Part of planning a vacation is setting a budget. Lets face it, regardless of what our budget is, it seems like we always want our money to go further than it does - get more bang for each buck, some might say.
I have pulled together 10 simple tips to stretch that budget, and maybe even put more money into the budget. Want to get the most out of your next vacation? Check out my tips, and then relax and enjoy the memories you created on your special trip!
What is your ideal travel?
Trip with the kids, romantic get-away, opportunity to serve others? Regardless of your idea of travel, it doesn’t happen without some planning, and usually yields more returns than the cost. Getting on my soapbox here.
This was taken in 2007. We took the cousins on a camping trip to Rocky Mountain National Park. Since then, the girl has become a mommy, and we lost of of the boys to cancer. Thankfully, the memories DO last a lifetime.
The trip was 11 years ago, and my first trip with this extended family. Every day I look at the various photos around my home featuring this trip, and remember a comment, a joke, a shared opportunity. Lesson here – WHAT you get out of travel lasts forever. The cost to get there (financial or personal) comes and goes. I had to borrow money to go on this trip, and haven't regretted that for a moment. Not that I recommend borrowing money to travel, but for me it was worth that sacrifice.
I know there are folks reading this, that think that finding the money to go on vacation just isn’t going to happen. I say this to you…. My idea of vacation may not be your idea, but I challenge you to broaden your horizons.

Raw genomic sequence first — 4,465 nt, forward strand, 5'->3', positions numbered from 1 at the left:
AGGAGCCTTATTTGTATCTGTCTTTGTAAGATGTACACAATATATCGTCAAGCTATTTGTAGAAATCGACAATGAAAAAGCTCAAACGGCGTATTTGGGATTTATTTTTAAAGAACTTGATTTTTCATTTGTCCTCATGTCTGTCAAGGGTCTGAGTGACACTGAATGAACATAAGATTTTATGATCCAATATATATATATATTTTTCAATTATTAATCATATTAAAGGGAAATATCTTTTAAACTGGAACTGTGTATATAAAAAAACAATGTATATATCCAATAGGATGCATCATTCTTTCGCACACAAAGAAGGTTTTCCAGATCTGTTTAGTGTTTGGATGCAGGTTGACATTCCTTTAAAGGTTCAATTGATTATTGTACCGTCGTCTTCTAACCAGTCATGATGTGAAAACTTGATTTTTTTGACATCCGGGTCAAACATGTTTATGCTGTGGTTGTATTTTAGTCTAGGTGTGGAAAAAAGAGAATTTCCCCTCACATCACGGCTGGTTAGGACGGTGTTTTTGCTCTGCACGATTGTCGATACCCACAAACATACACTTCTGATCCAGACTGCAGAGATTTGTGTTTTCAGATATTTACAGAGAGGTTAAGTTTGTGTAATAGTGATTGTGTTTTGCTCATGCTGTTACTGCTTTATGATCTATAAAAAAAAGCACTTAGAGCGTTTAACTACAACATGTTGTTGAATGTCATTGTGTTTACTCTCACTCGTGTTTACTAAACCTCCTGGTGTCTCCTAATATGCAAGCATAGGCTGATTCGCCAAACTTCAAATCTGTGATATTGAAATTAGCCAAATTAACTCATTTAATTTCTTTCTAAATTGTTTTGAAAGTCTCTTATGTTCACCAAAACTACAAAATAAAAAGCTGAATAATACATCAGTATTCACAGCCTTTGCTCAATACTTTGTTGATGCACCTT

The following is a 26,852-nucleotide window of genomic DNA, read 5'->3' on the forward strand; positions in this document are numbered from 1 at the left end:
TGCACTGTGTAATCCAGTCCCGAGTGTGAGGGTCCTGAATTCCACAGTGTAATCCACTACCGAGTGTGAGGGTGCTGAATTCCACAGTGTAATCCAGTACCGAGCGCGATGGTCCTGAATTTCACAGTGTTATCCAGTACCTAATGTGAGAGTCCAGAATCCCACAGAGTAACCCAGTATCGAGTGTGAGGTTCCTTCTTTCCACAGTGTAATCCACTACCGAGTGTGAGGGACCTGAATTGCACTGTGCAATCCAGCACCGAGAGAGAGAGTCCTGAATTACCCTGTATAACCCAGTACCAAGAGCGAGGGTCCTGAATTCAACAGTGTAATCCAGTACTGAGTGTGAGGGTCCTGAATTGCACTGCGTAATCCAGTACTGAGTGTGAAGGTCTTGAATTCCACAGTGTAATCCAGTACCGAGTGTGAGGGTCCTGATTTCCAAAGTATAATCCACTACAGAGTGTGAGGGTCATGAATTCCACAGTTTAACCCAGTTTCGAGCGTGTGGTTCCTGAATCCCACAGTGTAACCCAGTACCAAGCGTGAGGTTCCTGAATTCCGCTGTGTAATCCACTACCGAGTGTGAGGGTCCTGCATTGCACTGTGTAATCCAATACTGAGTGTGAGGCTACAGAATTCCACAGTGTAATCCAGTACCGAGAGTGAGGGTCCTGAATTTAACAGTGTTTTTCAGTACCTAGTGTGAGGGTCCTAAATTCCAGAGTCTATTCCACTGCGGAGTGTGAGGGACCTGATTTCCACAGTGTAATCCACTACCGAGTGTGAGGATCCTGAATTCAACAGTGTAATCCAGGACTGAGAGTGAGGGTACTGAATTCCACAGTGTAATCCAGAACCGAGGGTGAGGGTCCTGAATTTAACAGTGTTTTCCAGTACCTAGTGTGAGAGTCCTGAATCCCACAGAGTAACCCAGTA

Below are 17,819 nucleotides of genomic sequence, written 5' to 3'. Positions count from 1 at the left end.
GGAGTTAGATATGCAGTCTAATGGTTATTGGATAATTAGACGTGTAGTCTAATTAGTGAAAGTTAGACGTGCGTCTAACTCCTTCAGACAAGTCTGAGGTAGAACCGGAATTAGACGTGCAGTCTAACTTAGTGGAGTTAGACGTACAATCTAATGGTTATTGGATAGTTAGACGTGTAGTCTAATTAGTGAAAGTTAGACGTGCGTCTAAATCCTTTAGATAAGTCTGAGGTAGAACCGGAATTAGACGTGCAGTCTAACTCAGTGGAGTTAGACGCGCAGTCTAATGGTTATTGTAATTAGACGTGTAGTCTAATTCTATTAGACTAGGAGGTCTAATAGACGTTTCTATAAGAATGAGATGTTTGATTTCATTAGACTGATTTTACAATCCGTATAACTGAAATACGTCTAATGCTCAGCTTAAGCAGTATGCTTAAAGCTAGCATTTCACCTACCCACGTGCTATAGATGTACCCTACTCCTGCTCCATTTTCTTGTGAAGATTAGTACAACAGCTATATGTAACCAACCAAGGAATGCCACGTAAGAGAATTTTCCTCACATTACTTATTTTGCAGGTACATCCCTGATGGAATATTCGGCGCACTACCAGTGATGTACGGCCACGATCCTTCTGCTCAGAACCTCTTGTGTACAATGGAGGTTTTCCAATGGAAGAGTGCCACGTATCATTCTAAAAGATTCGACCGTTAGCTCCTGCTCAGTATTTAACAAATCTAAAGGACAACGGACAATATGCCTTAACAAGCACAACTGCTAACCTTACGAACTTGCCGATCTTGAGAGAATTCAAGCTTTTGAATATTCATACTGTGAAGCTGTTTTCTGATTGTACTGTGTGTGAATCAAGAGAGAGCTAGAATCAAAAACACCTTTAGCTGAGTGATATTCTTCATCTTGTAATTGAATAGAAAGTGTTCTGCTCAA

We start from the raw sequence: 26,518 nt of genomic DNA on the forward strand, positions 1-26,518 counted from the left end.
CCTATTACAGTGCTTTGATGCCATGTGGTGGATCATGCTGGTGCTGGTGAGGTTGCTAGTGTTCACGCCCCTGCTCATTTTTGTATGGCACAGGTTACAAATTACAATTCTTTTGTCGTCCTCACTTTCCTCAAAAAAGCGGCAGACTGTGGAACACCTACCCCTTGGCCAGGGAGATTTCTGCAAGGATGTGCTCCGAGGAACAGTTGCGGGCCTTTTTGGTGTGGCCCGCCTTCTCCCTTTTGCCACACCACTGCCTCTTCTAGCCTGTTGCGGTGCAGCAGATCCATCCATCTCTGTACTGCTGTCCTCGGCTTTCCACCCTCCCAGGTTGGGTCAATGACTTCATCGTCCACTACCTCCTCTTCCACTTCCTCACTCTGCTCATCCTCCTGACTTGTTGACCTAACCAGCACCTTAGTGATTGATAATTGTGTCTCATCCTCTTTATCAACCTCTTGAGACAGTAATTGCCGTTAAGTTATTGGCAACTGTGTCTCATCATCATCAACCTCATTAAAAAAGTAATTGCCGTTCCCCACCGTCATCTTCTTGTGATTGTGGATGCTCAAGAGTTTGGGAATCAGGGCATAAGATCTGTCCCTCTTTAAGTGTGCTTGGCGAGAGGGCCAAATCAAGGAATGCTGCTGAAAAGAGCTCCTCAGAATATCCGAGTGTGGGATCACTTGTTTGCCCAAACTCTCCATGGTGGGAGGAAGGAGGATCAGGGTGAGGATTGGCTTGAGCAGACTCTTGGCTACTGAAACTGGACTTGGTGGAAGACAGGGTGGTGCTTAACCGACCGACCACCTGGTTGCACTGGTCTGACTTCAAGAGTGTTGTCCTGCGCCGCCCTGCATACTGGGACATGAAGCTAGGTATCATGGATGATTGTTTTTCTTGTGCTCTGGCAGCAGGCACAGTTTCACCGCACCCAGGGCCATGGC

Here is my challenge to you.... Living in the USA Midwest, we have several medium to large cities within 3-4 hours drive, and most people in the US and Europe have similar opportunities. Find a cheap hotel room. Eat the same as you would at home, and find inexpensive-or wait for it……. FREE things to do.
We travel to Kansas City for a weekend almost every year. The art museum is FREE. The World War I Museum is very low cost. The zoo is very low cost. Union Station’s train display is FREE, and their science exhibits are very low cost and geared to making young minds think.
Works for my brain too. See an inexpensive weekend here? Even staying in a nicer hotel, driving there, and meals, we usually keep our weekend in KC around $150-250, depending on meals. Now, that still might mean several months of savings for some families. But remember the story and photo from the first paragraph?
Most places within the US are within a half day travel from a National Park or Memorial, or State parks.
We have had the privilege of visiting many of our National Parks, and the most rewarding visits have been shared with family – again, refer to the photo in paragraph 1. National Park admission is usually priced per car, which makes family outings inexpensive, and National Memorials and State parks usually do not charge admission.